Self-driving truck company TuSimple has announced a contract with the United States Postal Service (USPS) that will see it perform five round trips hauling USPS trailers more than 1,000 miles between distribution centres in Phoenix, Arizona and Dallas, Texas.
The two-week pilot marks the company’s self-driving debut in Texas, and will involve a series of its self-driving trucks being run for 22 hours each along the I-10, I-20 and I-30 corridors through Arizona, New Mexico and Texas. Each truck will have a safety engineer and driver on board to monitor the vehicle’s performance.
TuSimple said that the freight that flows along the I-10 corridor accounts for 60% of the total economic activity in the US. It expects the route to be a central one for the company because of strong customer demand for runs between Arizona and Texas.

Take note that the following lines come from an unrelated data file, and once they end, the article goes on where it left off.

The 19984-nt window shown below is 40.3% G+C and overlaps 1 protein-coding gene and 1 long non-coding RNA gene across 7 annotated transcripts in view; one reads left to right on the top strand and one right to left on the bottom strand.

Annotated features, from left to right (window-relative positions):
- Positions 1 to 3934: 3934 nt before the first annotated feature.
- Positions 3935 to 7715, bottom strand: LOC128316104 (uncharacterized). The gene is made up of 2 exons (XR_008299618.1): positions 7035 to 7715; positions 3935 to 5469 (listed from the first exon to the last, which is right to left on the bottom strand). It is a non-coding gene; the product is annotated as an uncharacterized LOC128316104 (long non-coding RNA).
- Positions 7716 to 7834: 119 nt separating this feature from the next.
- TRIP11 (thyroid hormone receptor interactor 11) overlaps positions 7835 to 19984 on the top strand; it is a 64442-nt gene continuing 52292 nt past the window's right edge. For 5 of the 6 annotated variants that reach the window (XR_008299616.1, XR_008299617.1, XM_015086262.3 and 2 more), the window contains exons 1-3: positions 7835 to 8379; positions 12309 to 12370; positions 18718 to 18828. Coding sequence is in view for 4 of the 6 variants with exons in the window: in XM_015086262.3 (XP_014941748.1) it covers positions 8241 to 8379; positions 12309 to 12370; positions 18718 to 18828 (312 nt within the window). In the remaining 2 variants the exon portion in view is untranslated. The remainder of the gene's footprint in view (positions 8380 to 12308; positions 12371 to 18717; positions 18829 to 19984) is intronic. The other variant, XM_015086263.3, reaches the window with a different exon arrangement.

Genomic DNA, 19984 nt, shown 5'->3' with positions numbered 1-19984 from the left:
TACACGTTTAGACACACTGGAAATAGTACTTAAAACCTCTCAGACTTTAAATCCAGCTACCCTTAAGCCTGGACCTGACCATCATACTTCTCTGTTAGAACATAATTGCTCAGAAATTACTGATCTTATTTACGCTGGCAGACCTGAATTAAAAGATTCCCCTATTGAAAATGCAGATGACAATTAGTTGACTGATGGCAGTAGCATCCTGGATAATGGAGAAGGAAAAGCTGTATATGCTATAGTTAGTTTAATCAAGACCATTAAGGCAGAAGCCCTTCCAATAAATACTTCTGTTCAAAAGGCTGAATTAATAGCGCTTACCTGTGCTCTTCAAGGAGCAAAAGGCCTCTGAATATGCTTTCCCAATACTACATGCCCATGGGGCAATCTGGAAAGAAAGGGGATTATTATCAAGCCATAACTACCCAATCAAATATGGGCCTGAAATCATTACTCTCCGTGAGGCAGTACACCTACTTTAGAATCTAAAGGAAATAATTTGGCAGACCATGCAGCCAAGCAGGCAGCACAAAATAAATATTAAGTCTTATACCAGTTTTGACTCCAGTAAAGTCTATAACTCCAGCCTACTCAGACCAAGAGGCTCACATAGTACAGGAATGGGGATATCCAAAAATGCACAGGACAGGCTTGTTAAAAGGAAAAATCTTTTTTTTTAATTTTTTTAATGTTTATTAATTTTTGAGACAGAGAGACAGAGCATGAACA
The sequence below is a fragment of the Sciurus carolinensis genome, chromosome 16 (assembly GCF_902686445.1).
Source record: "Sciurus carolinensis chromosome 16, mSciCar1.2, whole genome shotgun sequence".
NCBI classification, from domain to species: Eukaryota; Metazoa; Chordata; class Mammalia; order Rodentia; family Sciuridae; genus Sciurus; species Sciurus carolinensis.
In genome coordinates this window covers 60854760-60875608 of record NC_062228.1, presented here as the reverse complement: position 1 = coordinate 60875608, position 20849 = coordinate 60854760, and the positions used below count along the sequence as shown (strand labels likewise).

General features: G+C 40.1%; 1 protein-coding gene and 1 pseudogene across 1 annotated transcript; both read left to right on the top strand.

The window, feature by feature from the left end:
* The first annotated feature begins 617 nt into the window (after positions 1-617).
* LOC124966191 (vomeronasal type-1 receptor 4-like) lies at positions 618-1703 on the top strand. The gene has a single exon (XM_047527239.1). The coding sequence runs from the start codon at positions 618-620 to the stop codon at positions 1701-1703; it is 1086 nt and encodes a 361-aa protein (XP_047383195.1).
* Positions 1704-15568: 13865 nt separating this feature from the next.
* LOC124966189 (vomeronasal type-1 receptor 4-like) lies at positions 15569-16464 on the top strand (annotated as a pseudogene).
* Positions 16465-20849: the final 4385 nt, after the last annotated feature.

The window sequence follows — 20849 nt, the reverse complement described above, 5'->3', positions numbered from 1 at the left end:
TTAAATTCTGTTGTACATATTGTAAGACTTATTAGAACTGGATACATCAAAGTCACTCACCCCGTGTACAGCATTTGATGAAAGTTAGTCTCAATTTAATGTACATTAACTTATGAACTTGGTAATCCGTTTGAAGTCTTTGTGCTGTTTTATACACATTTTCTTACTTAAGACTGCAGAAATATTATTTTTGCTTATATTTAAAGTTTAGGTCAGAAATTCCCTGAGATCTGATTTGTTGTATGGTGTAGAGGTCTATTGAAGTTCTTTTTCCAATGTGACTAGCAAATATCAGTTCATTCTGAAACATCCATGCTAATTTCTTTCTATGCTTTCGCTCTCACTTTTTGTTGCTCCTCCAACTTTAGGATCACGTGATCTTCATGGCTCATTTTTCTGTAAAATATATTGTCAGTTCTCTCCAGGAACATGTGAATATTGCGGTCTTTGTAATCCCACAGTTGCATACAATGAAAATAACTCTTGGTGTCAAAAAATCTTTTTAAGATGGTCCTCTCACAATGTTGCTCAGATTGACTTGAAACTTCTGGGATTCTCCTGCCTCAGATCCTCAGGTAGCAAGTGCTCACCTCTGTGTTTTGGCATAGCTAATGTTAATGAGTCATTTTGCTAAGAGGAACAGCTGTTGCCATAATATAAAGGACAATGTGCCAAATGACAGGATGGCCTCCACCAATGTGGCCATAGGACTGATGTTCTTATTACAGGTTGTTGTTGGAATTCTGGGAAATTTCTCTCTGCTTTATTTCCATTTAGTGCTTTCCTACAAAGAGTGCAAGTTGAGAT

“It is exciting to think that before many people will ride in a robo-taxi, their mail and packages may be carried in a self-driving truck,” said Dr. Xiaodi Hou, TuSimple’s Founder, President and Chief Technology Officer.
“Performing for the USPS on this pilot in this particular commercial corridor gives us specific use cases to help us validate our system, and expedite the technological development and commercialization progress.”
The company believes that self-driving trucks are a good fit for long-haul routes with short turnaround times, such as the one involved in the pilot.
It can be challenging to recruit driving teams for these routes, which usually involve teams of two drivers, because of overnight driving requirements, the need to share close quarters with another person and a shortage of truck drivers that the American Trucking Association believes could reach 175,000 by 2024.